DCF, if you make the gates have an implicit 0.1s propogation time outside of the circuit board (as per my proposal), then restrictions on wiring become unnecessary because each gate will only be able to update once every 0.1s anyway, so calculation of loops would be stable and stretched out over time. Only restriction is that all signals feeding into gates must be on / off type signals and the left-right restriction inside the circuit.

dcf
06-26-2009, 12:43 PM
DCF, if you make the gates have an implicit 0.1s propogation time outside of the circuit board (as per my proposal), then restrictions on wiring become unnecessary because each gate will only be able to update once every 0.1s anyway, so calculation of loops would be stable and stretched out over time. Only restriction is that all signals feeding into gates must be on / off type signals and the left-right restriction inside the circuit.

This is true, however it also limits the use by failing to solve the speed issue. The idea of an adjustable delay that goes from 0.1 seconds and up is a sound one. However, it would be really nice to be able to have players with little logic experience be able to just plot an AND gate into their level and not worry about a delay.

This is why I'm suggesting the delay as a separate component. Also, because people may want to use the delay outside of logic switches. In fact, I can't remember where I heard it, but supposedly a delay relay is one of the things Mm currently has in the pipeline.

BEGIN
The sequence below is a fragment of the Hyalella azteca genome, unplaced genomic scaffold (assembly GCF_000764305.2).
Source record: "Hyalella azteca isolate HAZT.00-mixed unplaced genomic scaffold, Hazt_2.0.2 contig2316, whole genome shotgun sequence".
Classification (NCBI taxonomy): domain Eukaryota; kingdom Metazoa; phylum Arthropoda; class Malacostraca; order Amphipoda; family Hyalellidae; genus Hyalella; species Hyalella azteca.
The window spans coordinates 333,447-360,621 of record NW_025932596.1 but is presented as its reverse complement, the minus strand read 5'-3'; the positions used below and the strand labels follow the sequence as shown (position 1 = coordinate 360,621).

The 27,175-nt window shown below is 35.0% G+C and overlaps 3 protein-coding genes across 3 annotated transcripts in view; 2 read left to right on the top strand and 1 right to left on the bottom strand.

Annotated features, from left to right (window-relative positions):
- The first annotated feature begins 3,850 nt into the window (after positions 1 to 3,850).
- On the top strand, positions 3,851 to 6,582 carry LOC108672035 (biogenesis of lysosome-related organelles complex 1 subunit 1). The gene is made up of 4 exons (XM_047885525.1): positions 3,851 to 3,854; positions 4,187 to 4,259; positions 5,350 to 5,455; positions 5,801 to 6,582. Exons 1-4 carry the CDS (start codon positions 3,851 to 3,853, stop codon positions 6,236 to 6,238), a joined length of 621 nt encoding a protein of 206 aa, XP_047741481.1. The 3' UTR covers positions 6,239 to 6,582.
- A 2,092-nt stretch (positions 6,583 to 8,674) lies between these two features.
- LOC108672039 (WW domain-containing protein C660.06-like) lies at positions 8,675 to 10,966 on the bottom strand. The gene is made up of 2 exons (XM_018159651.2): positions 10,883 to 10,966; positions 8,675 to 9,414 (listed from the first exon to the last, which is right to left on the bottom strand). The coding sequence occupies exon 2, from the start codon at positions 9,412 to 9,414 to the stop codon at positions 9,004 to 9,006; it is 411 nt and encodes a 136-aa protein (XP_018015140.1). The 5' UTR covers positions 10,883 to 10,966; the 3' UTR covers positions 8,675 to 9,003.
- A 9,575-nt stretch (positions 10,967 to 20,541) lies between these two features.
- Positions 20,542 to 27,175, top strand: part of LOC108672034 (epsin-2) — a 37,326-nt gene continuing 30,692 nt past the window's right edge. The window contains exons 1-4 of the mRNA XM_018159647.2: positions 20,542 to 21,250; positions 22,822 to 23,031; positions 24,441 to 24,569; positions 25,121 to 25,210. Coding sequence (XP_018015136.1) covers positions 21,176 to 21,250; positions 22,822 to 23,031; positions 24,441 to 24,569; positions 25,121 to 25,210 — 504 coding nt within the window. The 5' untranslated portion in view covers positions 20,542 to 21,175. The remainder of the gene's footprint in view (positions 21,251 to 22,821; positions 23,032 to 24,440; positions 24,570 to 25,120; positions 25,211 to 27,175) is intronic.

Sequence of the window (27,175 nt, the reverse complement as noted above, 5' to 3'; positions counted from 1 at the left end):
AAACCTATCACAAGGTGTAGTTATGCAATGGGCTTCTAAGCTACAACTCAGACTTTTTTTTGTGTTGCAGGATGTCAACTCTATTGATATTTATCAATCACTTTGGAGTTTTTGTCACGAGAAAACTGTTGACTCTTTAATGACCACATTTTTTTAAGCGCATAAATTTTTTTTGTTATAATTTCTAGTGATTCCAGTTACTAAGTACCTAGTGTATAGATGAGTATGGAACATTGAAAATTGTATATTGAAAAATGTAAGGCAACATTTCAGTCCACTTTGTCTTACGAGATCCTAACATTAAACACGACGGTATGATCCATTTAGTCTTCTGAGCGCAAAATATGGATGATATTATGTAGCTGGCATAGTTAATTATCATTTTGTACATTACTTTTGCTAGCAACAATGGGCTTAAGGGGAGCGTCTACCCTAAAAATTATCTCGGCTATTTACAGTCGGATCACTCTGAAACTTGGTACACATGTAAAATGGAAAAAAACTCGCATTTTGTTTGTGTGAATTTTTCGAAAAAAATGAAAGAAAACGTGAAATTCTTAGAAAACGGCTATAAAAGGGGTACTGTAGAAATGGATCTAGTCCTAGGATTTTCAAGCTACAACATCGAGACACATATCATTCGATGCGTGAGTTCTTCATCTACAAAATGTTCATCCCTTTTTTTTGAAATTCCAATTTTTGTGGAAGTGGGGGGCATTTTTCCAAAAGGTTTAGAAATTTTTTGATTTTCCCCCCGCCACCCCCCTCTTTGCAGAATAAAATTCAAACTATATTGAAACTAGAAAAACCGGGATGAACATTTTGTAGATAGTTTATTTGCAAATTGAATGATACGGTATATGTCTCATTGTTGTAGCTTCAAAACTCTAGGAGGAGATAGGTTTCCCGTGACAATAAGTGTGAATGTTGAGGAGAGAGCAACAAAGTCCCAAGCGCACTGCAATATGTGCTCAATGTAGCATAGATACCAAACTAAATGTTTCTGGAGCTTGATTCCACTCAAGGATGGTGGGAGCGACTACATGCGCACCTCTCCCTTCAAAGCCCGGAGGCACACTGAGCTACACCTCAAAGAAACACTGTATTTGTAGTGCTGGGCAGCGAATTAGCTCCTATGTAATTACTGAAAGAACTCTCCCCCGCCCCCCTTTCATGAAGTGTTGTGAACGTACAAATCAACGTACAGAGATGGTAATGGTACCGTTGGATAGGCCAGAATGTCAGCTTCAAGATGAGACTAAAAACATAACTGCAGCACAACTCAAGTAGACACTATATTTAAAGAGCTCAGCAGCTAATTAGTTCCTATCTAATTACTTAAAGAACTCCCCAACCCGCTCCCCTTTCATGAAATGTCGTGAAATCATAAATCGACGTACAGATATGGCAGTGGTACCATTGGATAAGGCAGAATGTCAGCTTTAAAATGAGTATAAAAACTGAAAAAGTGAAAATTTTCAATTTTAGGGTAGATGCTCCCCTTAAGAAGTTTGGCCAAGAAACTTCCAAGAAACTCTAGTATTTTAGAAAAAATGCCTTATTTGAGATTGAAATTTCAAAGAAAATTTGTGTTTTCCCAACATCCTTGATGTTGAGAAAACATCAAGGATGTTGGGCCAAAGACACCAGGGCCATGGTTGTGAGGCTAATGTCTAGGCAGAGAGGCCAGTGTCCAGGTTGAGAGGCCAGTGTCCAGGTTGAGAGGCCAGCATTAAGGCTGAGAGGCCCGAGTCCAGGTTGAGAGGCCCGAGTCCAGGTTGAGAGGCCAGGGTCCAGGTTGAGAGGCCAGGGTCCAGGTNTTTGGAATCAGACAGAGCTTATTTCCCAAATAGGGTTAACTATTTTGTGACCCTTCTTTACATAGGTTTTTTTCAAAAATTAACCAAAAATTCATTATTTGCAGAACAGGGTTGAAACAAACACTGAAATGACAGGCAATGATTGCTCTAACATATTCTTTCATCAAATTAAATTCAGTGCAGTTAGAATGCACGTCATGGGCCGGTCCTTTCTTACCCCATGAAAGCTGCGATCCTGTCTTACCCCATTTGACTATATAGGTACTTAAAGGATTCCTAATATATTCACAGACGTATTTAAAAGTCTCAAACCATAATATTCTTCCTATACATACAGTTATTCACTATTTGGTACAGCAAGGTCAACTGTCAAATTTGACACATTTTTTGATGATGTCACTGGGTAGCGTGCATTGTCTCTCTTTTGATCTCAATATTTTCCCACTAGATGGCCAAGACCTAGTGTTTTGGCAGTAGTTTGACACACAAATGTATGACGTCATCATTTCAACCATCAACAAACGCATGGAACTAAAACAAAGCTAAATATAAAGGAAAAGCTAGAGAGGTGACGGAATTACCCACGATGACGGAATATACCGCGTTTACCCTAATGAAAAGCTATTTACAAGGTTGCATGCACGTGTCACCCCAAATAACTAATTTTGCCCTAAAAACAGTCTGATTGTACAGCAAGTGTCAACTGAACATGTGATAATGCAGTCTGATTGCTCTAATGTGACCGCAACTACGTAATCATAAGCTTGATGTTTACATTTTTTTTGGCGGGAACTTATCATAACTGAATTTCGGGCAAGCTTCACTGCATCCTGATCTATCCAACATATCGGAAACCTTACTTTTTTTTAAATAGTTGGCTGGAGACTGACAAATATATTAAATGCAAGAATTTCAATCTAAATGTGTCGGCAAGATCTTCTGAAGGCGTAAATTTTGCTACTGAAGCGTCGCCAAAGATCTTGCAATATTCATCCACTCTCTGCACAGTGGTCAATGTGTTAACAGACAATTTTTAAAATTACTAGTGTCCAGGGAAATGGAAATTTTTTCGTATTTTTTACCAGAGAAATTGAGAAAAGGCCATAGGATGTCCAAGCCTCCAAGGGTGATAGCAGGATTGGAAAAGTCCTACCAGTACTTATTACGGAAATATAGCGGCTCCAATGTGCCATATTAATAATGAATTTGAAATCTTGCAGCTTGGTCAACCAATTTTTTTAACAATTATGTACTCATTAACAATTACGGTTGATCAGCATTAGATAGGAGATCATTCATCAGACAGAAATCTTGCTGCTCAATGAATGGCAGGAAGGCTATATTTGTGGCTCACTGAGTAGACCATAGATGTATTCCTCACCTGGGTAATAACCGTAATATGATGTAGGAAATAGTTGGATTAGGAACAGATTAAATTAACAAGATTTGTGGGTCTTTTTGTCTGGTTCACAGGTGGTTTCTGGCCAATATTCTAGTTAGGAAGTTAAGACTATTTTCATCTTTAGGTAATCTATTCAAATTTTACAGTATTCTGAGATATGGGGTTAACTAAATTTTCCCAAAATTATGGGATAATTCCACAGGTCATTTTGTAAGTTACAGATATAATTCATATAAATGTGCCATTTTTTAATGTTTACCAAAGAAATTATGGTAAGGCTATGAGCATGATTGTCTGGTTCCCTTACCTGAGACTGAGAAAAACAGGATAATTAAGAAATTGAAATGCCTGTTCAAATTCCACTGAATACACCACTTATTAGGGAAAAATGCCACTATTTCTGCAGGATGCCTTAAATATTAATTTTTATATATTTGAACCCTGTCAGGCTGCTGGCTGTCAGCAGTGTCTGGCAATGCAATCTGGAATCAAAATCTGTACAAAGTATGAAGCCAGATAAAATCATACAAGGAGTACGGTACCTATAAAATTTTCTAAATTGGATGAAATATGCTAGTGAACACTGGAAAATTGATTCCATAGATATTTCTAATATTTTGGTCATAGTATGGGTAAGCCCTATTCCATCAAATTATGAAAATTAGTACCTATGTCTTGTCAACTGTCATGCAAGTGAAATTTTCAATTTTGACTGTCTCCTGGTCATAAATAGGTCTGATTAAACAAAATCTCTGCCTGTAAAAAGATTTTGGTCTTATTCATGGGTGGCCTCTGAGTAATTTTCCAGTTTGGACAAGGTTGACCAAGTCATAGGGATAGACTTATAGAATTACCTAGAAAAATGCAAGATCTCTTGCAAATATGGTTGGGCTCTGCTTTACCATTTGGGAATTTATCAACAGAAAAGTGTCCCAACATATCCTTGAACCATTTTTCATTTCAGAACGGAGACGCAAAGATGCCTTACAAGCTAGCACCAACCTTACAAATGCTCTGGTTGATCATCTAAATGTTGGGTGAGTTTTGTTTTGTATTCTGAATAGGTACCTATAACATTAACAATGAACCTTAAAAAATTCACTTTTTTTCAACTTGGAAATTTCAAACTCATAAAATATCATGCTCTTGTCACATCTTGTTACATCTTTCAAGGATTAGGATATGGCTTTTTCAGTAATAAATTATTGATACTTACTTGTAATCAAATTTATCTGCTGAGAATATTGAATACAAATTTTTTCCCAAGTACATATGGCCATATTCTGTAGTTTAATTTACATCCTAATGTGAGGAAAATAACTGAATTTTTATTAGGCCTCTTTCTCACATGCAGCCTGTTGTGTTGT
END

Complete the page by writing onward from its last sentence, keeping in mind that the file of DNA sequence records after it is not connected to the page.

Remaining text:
rtm223
06-26-2009, 12:54 PM
The speed issue is solved in the circuit device. A player with little logic experience dropping an AND gate would not even consider the delay, I think. I can't think of an application where you would want a single AND gate and the 0.1 second delay is a major problem. It's what we have now and it seems to be fine for simple applications...

BSprague
06-26-2009, 01:18 PM
The speed issue is solved in the circuit device. A player with little logic experience dropping an AND gate would not even consider the delay, I think. I can't think of an application where you would want a single AND gate and the 0.1 second delay is a major problem. It's what we have now and it seems to be fine for simple applications...
I think I've suggested this before, but why not calculate the 0.1 second delay globally, so the entire circuit updates in that time, not just a single gate. I think that speed gains are the major thing that everyone wants out of this, in addition to simplicity.

rtm223
06-26-2009, 01:26 PM
Because that limits applications by limiting the wiring for processing reasons, as I have tried to explain.

My proposal allows for an entire logic network triggering in 0.1s, by using the circuit device as I outlined. You do get the speed increases if you need them. I don't really get why the 0.1s synchronisation is a major deal, it is how LBP works and it exists as a feature of all of the existing switches etc (except the paintball switch, most of the time) and is how things works atm.

edit - it's probably worth noting that I wouldn't expect the technical details of timing to be part of the tutorial, further than on the circuit they could say that it goes really fast. The more advanced users that will want to do more advanced tasks would notice the effect anyway.

further edit - some examples of applications with the timing I suggest:
Simple AND gate application. Slap down a gate & wire it up. Takes 0.1s to switch - is exactly the same as mechanical gates.
Simple network ( a AND (b OR c) ). Slap down 2 gates & wire them. Takes 0.2s to switch - is exactly the same as mechanical gates.
Complex network with many many gates. Put it in the circuit device. Switches in 0.1s. Is much much faster than the existing mechanical gates